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The environmental movement can’t afford to exclude anyone. Yet green organizations have typically ignored people of colour.
Suzuki’s childhood also shows that diverse communities have much to teach environmentalists. He recalls his parents taking pride in a coat they bought for him that was later handed down to each of his three sisters. “The idea of a throwaway society wasn’t a part of my childhood,” he says. “When you’re poor, you make do with whatever you have.”
Dong’s mother, a Chinese immigrant, had a similar upbringing. “She composts, recycles and grows her own food. She was poor when she was young,” she says. Yet Dong’s mother doesn’t self-identify as an environmentalist. Says Dong: “I think about all the people who wouldn’t call themselves environmentalists, yet should be involved with the discourse because they do all [the right] things.”
Following tradition from the motherland can lead to green actions, too. Suzuki recalls visiting a friend’s Italian parents who grow their own vegetables, can their own sauces and make their own sausages.
“They’re living like they did in Italy,” he says. “I said to my friend, ‘This is what we’ve got to rediscover.’ He was kind of embarrassed they’re still clinging to [tradition.] But this is where a huge amount of the movement has got to go: becoming much more local and self-sufficient. Immigrant groups that come here having a much smaller ecological footprint are going to be instructive in how to live with much less of everything.”
To that end, ENGOs need to realize they can have two-way conversations with diverse communities and forge reciprocal relationships.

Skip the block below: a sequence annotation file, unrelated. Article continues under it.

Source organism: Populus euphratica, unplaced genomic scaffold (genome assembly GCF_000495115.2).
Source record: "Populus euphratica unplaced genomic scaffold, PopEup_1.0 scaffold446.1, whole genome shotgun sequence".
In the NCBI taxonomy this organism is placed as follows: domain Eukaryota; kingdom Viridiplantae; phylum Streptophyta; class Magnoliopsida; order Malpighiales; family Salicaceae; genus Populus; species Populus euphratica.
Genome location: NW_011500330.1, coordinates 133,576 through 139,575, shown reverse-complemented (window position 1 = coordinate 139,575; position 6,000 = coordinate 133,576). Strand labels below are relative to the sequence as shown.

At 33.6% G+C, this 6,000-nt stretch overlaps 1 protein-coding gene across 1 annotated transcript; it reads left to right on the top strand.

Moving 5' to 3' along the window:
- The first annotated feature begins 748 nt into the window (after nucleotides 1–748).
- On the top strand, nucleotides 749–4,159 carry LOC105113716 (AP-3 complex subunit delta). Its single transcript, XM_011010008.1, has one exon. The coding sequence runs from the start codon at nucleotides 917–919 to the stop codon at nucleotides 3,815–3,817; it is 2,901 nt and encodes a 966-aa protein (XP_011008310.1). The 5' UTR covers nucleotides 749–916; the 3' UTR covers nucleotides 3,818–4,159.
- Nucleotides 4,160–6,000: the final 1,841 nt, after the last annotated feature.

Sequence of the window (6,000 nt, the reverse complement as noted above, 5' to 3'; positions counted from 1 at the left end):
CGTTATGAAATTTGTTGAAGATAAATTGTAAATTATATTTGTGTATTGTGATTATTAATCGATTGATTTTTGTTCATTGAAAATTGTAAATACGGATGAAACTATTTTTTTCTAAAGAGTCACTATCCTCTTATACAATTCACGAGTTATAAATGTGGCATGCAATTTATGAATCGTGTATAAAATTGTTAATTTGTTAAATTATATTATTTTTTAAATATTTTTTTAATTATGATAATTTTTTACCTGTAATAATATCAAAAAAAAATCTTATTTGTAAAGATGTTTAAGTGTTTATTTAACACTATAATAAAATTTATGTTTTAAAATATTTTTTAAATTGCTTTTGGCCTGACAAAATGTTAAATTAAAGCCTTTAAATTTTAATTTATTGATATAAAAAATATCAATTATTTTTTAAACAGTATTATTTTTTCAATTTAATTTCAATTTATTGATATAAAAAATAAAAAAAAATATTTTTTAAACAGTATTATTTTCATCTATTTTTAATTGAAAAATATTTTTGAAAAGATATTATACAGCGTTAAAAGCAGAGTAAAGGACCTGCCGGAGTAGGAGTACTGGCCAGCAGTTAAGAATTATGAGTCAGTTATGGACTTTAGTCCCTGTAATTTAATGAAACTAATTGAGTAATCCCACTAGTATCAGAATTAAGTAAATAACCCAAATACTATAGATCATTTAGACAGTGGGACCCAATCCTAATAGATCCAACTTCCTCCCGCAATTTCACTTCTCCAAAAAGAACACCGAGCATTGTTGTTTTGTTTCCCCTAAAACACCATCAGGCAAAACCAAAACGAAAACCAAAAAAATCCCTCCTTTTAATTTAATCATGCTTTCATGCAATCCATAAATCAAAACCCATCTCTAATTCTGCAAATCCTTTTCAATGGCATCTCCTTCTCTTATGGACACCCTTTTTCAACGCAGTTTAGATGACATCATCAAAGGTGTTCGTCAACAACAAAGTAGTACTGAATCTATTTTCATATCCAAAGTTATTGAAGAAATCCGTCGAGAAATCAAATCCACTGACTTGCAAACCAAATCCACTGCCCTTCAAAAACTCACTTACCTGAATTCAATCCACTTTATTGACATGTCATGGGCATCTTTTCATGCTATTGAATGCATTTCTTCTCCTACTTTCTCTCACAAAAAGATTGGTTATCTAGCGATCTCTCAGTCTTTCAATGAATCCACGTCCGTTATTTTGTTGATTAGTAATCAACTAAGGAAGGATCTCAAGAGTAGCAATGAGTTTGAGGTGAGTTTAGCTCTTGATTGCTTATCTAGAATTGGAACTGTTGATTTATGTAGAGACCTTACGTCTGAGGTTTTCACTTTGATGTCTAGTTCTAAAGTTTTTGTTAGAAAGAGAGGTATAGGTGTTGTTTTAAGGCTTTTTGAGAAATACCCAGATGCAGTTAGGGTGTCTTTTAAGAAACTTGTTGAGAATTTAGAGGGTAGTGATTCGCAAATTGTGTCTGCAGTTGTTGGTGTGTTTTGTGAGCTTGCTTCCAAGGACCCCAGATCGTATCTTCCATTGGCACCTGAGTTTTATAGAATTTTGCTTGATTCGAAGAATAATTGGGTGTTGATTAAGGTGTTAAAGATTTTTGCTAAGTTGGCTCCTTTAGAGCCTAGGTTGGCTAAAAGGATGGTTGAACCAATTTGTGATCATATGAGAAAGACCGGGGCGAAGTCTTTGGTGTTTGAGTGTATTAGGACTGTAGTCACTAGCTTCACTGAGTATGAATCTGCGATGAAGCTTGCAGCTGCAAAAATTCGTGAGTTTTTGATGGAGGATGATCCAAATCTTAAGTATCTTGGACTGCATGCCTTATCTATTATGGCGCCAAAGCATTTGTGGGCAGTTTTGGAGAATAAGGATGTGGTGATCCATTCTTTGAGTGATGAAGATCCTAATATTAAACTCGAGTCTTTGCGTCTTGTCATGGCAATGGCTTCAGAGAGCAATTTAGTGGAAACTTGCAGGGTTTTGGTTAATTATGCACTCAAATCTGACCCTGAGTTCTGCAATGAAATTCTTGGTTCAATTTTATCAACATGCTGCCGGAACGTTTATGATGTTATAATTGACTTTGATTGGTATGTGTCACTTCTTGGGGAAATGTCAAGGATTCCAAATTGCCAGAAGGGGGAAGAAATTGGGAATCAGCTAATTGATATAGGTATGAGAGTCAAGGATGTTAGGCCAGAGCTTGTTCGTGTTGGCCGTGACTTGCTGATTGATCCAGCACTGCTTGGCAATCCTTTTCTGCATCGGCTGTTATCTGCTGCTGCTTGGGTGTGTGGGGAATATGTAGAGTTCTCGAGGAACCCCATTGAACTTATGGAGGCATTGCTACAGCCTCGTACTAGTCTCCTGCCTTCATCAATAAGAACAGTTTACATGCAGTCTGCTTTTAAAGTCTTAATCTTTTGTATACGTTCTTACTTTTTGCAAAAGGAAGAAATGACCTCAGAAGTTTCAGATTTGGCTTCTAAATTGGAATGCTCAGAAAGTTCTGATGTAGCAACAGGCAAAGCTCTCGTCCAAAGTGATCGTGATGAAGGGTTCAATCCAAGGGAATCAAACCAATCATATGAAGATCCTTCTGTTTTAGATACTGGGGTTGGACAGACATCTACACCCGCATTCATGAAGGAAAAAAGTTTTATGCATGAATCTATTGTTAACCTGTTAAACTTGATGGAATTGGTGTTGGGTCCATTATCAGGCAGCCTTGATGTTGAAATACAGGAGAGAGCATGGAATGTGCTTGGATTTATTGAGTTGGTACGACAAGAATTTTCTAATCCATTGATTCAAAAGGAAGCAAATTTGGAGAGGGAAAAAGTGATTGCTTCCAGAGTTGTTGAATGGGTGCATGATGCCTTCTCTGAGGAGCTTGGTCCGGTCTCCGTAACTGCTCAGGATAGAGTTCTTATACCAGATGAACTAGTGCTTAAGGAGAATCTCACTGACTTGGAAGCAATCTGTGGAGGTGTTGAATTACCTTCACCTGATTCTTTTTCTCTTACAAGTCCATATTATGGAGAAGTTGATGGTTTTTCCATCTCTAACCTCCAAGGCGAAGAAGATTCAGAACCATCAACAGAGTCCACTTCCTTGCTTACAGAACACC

“Go out to events,” says Dong. “Learn about the culture and ask what people are interested in before you start talking about your organization. We tend to think we know what’s best—it’s almost paternalistic. Don’t think you’re the expert and [that only] they are going to benefit from the discussion.”
Winnie Hwo, a DSF climate change campaigner and award-winning journalist from the Chinese-Canadian media who is active in Vancouver’s Chinese communities, agrees. “Every time we do outreach, it’s a two-way conversation.”
Hwo has found immigrants are “the doers” because they want to save money. “We’re learning from them,” she says. “We need to widen our thinking as environmental activists and tell [immigrants] they’re doing the right thing.”
Dong cautions the alternative to such engagement can be costly and counterproductive.
“We’ve heard from groups who have invested in translation services, and have stacks of literature in their office because no one wants it,” says Dong. “You need to understand whether or not those translations are meaningful to that community. It’s like looking for a job and adjusting your cover letter accordingly.”
That means removing jargon from pamphlets that even native English speakers stumble over. “How do you explain environmental capacity-building?” Dong laughs. “You can do a straight translation but it’s not going to make sense.”
As such, ENGOs are demanding assistance—and Dong is more than happy to provide it via Sustainability Network’s ENGO-geared Environment and Diversity Project. For instance, the network’s Aboriginal training session for ENGO employees in 2009 turned out to be one of its most popular workshops.
“We’re just not informed about the people who really founded this country. There’s this steep learning curve,” she says. “But because there’s an urgency to work on these issues, we want to just fast-track through it. It doesn’t work that way.”
While some feel diversity is an end goal, Dong says it’s a journey that’s never done. “You have to work at it. There’s always something you need to learn. We need to listen to the feedback coming back to us.”